Team Force Adds MLA6 to Arsenal
“More kick for the buck,” is how Team Force Audio owner Oneal West describes McCauley Systems. West is fresh from the Caribbean Labor Day Parade in Brooklyn, New York, where Team Force Audio mounted sixteen MLA3s and twenty-two MLA6s on a trailer, pumping out music from a live band. Team Force is no stranger to challenge, having grown over the years, and built up a resume including the 2005 AFRICA UNITE in Addis Ababa, Ethiopia, celebrating Bob Marley’s sixtieth birthday. TFA is already planning their next project, an event with Wyclef Jean in Miami.
Despite their impressive resume, Team Force Audio was built from the ground up – literally. West designed Team Force Audio’s first system himself, restructuring a dual fifteen, and coming up with a new idea for the hi-mid range. “But nobody wants a box from the chop-shop,” says West, who started looking for a system that could support the loud, heavy music – Reggae, Hip Hop and Calypso – that “demands a strong low end.”
“I listened to most of the boxes out there,” says West, who has a Bachelors and Masters in Electronic Engineering from ATI, “I listened to everybody out there, I tested all of them before I bought a line array.” For West, the decision was easy, “I could get a Vertec [JBL system] way cheaper, but I wasn’t looking to cut price for quality.”
While in Jamaica, TFA requested a demo rig from McCauley Sound, “they sent out an eight per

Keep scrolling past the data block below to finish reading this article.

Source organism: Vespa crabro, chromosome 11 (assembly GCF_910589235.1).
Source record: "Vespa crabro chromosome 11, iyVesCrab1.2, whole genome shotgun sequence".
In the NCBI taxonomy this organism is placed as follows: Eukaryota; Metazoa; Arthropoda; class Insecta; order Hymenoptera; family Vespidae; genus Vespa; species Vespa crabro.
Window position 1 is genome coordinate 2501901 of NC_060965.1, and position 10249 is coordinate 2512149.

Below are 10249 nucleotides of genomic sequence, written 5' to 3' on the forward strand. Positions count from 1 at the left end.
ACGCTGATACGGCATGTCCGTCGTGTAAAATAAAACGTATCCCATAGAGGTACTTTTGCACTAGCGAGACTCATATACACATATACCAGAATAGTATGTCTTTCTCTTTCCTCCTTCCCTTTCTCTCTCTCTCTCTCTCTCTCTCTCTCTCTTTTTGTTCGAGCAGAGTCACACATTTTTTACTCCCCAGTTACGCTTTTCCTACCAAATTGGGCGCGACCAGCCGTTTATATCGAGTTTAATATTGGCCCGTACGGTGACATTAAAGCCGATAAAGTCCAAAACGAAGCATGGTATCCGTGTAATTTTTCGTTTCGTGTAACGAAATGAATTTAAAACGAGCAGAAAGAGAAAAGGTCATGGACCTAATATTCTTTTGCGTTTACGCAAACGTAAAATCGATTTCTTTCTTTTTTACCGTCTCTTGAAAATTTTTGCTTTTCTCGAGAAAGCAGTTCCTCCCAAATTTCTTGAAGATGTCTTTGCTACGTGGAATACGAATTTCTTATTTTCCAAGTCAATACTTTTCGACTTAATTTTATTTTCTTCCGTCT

side MLA5, when most of people would have sent a set of twelve per side.” It was the power, versatility, and general construction of the McCauley systems that eventually convinced West.
“We do put punishment on our boxes,” says West, explaining that a thirty-and forty thousand person venue, pumping live music for three or four days at a time, can put a lot of strain on a system. “But, you can service those boxes in the field,” he says, explaining how easily baskets can be replaced, and equipment maintained while at venues.
Utilizing McCauley’s MONARC rigging, Team Force Audio is able to fly their equipment in a fraction of the time it takes other companies, cutting the set up time from a few days to a matter of few hours. For larger events, he explains, some companies need two days to fly a rig for a 30,000 person venue; time which costs events-coordinators money in rent and security, among other things. Although many of their clients, themselves, aren’t often extremely interested in the production of the events, Production managers are impressed by Team Force Audio’s sound set up.